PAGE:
It’s Saturday night and you need something to watch. Never fear, Hidden Netflix Gems is a new weekly feature designed to help you decide just what it should be, and all without having to scroll through endless pages of crap or even leave the house. Each choice will be streaming on Netflix Instant, and the link below will take you to its page on the site. Look for a new suggestion here every Saturday.
This week’s Hidden Netflix Gem: “Trailer Park Boys” (2001-2008)
“Trailer Park Boys” is a Canadian mockumentary series following the exploits of Julian (John Paul Tremblay), Ricky (Robb Wells), and Bubbles (Mike Smith), lifelong friends and serial criminals living in a Nova Scotia trailer park—when they aren’t in jail that is. The three pals run petty scams and dream up get rich quick schemes. They grow pot, act in homemade pornos, run bars out of trailers and sell counterfeit CDs. Most of the time, their plans are so ludicrous they need no help getting caught. Nonetheless, the boys live under the watchful eye of cop turned Trailer Park Supervisor Jim Lahey (John Dunsworth), who’s constantly working to derail their plans. The series might just be the best thing ever to come out of America’s hat, and all seven seasons (55 episodes) are currently available on Netflix Instant.
Ricky, Julian, and Bubbles are surrounded by a colorful cast of characters, the residents of Sunnyvale Trailer Park, each with their own trademark mannerisms and personalities. There’s wannabe rapper J-Roc (Jonathan Torrens), who honestly believes he’s black (he’s not), and Mr. Lahey’s perpetually shirtless, cheeseburger-loving sidekick, Randy (Patrick Roach). There’s Ricky’s on again, off again girlfriend, Lucy (Lucy Decoutere), his father, Ray (Barrie Dunn), a former trucker pretending to need a wheelchair for a disability check, and his fall-guy sidekicks, Cory (Cory Bowles) and Trevor (Michael Jackson), who are never seen without each other, and many more. A young Ellen Page (“Inception,” “Juno”) appears a few times in the first two seasons, playing Mr. Lahey’s daughter. Silly and stupid as they may be, all the characters are incredibly lovable and relatable.
The first season begins with Ricky and Julian returning to Sunnyvale after an 18-month prison stint. Julian wants to go straight and stay out of jail, so he tries to cut ties with Ricky. But that’s not as easy as it sounds. The situation is further complicated when the boys discover a thug named Cyrus (Bernard Robichaud) has taken over the park in their absence.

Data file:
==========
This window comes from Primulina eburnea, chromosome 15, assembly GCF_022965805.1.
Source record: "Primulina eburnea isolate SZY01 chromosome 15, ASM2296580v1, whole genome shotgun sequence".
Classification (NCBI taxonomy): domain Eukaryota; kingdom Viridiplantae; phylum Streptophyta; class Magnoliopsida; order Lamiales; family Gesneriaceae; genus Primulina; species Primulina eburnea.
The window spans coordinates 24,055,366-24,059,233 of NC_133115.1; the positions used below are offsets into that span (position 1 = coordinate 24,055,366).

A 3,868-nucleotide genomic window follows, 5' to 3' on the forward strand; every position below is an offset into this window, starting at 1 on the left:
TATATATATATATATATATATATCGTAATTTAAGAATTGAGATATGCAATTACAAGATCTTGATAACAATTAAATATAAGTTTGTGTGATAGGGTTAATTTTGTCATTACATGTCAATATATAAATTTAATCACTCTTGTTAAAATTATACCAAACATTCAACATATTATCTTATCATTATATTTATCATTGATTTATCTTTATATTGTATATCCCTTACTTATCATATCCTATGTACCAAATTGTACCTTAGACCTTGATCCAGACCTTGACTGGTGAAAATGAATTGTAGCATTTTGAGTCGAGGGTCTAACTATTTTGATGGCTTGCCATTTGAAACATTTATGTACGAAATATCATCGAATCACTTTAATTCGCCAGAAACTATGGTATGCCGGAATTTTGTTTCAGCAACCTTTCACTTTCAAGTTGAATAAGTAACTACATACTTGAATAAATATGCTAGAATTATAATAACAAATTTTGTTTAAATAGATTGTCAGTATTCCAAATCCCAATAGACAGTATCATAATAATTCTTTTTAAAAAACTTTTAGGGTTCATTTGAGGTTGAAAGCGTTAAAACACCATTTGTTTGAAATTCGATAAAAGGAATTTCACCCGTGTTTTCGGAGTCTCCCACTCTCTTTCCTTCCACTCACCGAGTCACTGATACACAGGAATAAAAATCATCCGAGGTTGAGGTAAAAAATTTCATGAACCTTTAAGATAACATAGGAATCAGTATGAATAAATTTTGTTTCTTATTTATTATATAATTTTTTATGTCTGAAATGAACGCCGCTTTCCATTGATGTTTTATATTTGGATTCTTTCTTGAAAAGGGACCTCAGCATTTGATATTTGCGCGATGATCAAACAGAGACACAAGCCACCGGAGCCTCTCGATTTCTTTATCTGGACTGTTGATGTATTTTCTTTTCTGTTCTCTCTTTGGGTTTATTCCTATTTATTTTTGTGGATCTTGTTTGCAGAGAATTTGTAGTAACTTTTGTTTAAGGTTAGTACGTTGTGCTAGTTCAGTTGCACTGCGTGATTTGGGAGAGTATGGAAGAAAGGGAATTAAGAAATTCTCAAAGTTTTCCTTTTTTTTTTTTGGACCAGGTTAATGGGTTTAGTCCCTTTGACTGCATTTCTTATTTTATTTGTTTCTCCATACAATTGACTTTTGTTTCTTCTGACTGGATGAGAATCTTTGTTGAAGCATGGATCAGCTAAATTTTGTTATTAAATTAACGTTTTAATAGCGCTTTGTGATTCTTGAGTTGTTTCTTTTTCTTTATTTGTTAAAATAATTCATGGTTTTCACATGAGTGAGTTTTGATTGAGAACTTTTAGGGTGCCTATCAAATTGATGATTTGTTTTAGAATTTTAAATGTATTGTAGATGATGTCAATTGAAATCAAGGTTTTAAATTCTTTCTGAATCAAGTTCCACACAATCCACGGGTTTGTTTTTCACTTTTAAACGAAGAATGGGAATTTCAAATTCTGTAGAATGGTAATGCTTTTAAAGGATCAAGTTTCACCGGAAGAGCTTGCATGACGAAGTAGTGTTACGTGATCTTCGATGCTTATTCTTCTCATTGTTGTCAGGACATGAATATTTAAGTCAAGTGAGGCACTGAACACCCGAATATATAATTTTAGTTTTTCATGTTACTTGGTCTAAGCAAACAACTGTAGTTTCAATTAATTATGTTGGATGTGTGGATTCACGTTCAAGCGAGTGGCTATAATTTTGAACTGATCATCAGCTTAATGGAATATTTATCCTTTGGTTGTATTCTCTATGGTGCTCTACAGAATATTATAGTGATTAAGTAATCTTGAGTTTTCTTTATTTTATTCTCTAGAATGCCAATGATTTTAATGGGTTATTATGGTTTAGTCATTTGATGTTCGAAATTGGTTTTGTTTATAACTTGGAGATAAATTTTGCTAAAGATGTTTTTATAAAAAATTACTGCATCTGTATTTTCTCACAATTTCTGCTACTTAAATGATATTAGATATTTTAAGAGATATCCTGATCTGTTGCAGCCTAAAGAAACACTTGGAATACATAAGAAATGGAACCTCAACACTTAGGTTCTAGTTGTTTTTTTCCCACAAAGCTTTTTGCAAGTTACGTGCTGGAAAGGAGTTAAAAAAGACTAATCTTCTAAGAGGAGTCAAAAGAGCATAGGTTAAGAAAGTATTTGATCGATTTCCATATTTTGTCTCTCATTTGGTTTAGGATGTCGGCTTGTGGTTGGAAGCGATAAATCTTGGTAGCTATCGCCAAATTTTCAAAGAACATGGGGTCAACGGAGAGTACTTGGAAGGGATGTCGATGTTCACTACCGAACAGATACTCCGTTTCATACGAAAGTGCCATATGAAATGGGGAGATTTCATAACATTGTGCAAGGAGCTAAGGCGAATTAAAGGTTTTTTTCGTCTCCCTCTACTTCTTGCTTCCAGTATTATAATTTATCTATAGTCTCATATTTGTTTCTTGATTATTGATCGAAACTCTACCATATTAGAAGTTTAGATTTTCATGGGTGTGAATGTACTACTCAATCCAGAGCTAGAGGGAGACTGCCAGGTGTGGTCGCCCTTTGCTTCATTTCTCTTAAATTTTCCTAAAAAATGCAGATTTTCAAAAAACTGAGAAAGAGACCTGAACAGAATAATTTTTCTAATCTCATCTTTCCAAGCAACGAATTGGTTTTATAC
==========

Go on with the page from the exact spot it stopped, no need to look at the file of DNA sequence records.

“Trailer Park Boys” isn’t exactly cerebral, but it’s as hilarious as it is lewd, crude, and ridiculous. The boys are constantly drinking, smoking, and cursing, and I mean constantly. Julian’s movements are ever-accompanied by the clink of ice on glass. He is quite literally never shown without a rum and coke in his hand. In season three, Ricky asks the judge for special permission to smoke and swear while defending himself in court, because “if I can’t smoke and swear, I’m fucked” (check out the clip below).
Because it’s from north of the border, far too few have heard of “Trailer Park Boys.” Half-improv, half-scripted but all hilarious, it might not be thinking-man’s comedy, but it is one of the funniest shows of all time. Give this one a shot, you won’t be disappointed.
Follow the writer on Twitter @NateKreichman.
Tags: Barrie Dunn, Bernard Robichaud, Bubbles, Cory, Cory Bowles, Cyrus, Ellen Page, Hidden Netflix Gems, J-Roc, Jim Lahey, John Dunsworth, John Paul Tremblay, Jonathan Torrens, Julian, Lucy, Lucy Decoutere, Michael Jackson, Mike Smith, Nate Kreichman, Patrick Roach, Randy, Ray, Ricky, Robb Wells, Trailer Park Boys, Trevor